Not everyone is required to have an attorney. If you are a foreign-domiciled trademark applicant or registrant, you must have a U.S.-licensed attorney represent you. If you’re domiciled in the United States, you’re not required to have an attorney.
Even if you’re not required to hire a U.S.-licensed attorney, consider whether or not you should. Be ready to act as your own attorney if you don’t hire one.
Benefits of hiring an attorney include:
- Providing you crucial legal advice about your trademark.
- Conducting your trademark clearance search before you file an application.
- Preparing your application accurately.
- Responding to legal correspondence from the USPTO.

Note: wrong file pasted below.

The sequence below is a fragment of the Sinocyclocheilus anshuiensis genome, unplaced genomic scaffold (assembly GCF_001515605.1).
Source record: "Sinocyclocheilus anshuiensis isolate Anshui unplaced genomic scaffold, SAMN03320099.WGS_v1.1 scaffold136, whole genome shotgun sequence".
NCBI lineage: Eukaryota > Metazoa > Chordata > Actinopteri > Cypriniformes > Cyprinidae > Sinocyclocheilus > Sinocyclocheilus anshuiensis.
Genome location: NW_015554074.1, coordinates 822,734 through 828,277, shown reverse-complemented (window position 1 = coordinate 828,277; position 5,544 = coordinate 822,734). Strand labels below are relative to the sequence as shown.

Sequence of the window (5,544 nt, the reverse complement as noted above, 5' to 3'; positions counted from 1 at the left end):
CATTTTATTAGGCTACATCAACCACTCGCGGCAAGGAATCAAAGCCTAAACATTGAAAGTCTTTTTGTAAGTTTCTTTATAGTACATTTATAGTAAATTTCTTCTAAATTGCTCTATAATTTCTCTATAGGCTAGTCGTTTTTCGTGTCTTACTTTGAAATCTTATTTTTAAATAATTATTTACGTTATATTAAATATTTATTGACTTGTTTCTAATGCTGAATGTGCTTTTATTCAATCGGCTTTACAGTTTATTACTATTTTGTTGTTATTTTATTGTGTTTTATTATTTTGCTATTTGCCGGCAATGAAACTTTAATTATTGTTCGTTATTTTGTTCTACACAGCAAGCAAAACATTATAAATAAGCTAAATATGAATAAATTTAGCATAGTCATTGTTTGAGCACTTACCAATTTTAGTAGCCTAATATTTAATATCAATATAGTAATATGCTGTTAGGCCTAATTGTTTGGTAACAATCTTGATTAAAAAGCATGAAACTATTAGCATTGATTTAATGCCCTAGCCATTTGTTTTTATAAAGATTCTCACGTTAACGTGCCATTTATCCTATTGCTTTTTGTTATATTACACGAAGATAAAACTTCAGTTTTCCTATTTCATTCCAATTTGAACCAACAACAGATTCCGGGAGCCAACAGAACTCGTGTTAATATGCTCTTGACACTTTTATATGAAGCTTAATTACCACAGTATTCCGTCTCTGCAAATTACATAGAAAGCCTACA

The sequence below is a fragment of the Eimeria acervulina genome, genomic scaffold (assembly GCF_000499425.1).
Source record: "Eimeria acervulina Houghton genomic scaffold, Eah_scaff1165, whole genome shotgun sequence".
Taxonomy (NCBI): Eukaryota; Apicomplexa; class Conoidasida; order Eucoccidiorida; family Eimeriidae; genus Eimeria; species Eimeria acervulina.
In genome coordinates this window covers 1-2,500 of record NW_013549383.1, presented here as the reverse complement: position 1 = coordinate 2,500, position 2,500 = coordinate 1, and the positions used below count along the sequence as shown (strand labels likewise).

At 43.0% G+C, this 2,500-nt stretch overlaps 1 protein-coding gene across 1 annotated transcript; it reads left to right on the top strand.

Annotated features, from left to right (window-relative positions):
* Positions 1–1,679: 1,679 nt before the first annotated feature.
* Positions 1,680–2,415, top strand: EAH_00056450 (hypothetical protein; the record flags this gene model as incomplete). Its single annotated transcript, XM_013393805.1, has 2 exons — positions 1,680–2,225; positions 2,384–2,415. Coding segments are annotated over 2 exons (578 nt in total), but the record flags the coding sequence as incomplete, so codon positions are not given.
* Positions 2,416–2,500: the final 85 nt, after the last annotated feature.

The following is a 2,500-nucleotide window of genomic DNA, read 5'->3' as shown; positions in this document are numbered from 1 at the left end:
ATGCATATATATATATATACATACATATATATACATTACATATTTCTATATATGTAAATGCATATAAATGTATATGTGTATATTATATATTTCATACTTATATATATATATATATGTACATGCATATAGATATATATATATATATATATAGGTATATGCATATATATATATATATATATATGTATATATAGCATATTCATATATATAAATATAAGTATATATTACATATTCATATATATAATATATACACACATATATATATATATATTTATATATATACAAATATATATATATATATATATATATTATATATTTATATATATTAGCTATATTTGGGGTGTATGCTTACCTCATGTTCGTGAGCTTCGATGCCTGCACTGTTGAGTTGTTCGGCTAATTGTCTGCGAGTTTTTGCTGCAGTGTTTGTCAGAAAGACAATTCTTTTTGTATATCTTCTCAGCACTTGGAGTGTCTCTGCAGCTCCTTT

- Enforcing and maintaining your trademark rights.
- Representing you at the USPTO’s Trademark Trial and Appeal Board.
- Shielding you from fraudulent solicitations.
If you hire an attorney, be aware that your application fees will remain the same, but your overall costs of filing a trademark application will be higher because you’ll also have the cost of your attorney’s services.
However, in the long run, hiring an attorney may save you money because an attorney will know how to best advise you on your trademark’s registrability, prepare your application, and respond to the USPTO on various issues that might arise throughout the process. See more specifics about hiring a U.S.-licensed attorney, including access to free and reduced-price legal services.
There are numerous companies that state they will help you file your application. Some of these companies may offer legitimate services; others do not. Be aware that trademark filing companies are not the same as law firms. If you use one of these companies, you will pay their separate services fees as well as our fees. We don’t endorse the use of these filing companies. Learn how to recognize private filing companies and which ones may mislead you.